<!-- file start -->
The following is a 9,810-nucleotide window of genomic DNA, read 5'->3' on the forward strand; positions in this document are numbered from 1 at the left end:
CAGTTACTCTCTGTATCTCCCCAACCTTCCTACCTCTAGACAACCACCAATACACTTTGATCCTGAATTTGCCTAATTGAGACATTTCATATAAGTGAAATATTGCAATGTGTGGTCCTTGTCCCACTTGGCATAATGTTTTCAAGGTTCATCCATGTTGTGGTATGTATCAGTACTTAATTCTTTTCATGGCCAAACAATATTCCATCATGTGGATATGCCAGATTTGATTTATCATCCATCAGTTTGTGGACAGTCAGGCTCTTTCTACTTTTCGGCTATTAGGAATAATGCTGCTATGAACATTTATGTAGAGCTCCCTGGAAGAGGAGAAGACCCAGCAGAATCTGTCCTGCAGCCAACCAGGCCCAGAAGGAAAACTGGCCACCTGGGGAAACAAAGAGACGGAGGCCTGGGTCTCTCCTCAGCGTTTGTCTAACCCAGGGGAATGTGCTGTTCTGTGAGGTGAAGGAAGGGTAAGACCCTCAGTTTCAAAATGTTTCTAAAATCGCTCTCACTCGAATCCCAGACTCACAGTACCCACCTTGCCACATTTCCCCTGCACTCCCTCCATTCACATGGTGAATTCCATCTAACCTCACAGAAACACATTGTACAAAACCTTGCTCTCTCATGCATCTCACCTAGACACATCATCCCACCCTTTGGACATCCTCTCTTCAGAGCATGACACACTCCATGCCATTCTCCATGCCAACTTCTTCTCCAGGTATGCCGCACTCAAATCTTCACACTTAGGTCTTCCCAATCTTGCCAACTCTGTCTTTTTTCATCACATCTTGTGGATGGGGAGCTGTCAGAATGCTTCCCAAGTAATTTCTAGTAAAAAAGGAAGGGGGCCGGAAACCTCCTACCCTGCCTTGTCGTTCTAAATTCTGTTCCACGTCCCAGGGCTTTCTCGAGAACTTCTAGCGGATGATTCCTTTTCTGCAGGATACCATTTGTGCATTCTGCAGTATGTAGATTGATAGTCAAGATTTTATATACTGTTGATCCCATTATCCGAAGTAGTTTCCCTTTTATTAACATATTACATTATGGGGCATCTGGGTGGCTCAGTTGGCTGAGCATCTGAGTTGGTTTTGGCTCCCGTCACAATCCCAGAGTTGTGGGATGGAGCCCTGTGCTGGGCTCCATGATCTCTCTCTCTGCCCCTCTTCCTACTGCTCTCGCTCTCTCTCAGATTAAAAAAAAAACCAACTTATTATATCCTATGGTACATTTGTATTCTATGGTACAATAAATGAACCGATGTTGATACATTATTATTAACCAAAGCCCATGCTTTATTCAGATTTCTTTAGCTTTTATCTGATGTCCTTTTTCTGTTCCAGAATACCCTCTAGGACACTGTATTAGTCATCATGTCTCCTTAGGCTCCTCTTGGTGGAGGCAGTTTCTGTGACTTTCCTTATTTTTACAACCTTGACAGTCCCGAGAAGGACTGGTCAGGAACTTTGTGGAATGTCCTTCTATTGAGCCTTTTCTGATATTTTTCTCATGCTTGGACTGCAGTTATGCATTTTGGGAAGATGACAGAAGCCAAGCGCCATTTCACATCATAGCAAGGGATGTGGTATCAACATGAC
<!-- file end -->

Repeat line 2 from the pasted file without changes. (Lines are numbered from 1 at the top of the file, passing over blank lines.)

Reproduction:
CAGTTACTCTCTGTATCTCCCCAACCTTCCTACCTCTAGACAACCACCAATACACTTTGATCCTGAATTTGCCTAATTGAGACATTTCATATAAGTGAAATATTGCAATGTGTGGTCCTTGTCCCACTTGGCATAATGTTTTCAAGGTTCATCCATGTTGTGGTATGTATCAGTACTTAATTCTTTTCATGGCCAAACAATATTCCATCATGTGGATATGCCAGATTTGATTTATCATCCATCAGTTTGTGGACAGTCAGGCTCTTTCTACTTTTCGGCTATTAGGAATAATGCTGCTATGAACATTTATGTAGAGCTCCCTGGAAGAGGAGAAGACCCAGCAGAATCTGTCCTGCAGCCAACCAGGCCCAGAAGGAAAACTGGCCACCTGGGGAAACAAAGAGACGGAGGCCTGGGTCTCTCCTCAGCGTTTGTCTAACCCAGGGGAATGTGCTGTTCTGTGAGGTGAAGGAAGGGTAAGACCCTCAGTTTCAAAATGTTTCTAAAATCGCTCTCACTCGAATCCCAGACTCACAGTACCCACCTTGCCACATTTCCCCTGCACTCCCTCCATTCACATGGTGAATTCCATCTAACCTCACAGAAACACATTGTACAAAACCTTGCTCTCTCATGCATCTCACCTAGACACATCATCCCACCCTTTGGACATCCTCTCTTCAGAGCATGACACACTCCATGCCATTCTCCATGCCAACTTCTTCTCCAGGTATGCCGCACTCAAATCTTCACACTTAGGTCTTCCCAATCTTGCCAACTCTGTCTTTTTTCATCACATCTTGTGGATGGGGAGCTGTCAGAATGCTTCCCAAGTAATTTCTAGTAAAAAAGGAAGGGGGCCGGAAACCTCCTACCCTGCCTTGTCGTTCTAAATTCTGTTCCACGTCCCAGGGCTTTCTCGAGAACTTCTAGCGGATGATTCCTTTTCTGCAGGATACCATTTGTGCATTCTGCAGTATGTAGATTGATAGTCAAGATTTTATATACTGTTGATCCCATTATCCGAAGTAGTTTCCCTTTTATTAACATATTACATTATGGGGCATCTGGGTGGCTCAGTTGGCTGAGCATCTGAGTTGGTTTTGGCTCCCGTCACAATCCCAGAGTTGTGGGATGGAGCCCTGTGCTGGGCTCCATGATCTCTCTCTCTGCCCCTCTTCCTACTGCTCTCGCTCTCTCTCAGATTAAAAAAAAAACCAACTTATTATATCCTATGGTACATTTGTATTCTATGGTACAATAAATGAACCGATGTTGATACATTATTATTAACCAAAGCCCATGCTTTATTCAGATTTCTTTAGCTTTTATCTGATGTCCTTTTTCTGTTCCAGAATACCCTCTAGGACACTGTATTAGTCATCATGTCTCCTTAGGCTCCTCTTGGTGGAGGCAGTTTCTGTGACTTTCCTTATTTTTACAACCTTGACAGTCCCGAGAAGGACTGGTCAGGAACTTTGTGGAATGTCCTTCTATTGAGCCTTTTCTGATATTTTTCTCATGCTTGGACTGCAGTTATGCATTTTGGGAAGATGACAGAAGCCAAGCGCCATTTCACATCATAGCAAGGGATGTGGTATCAACATGAC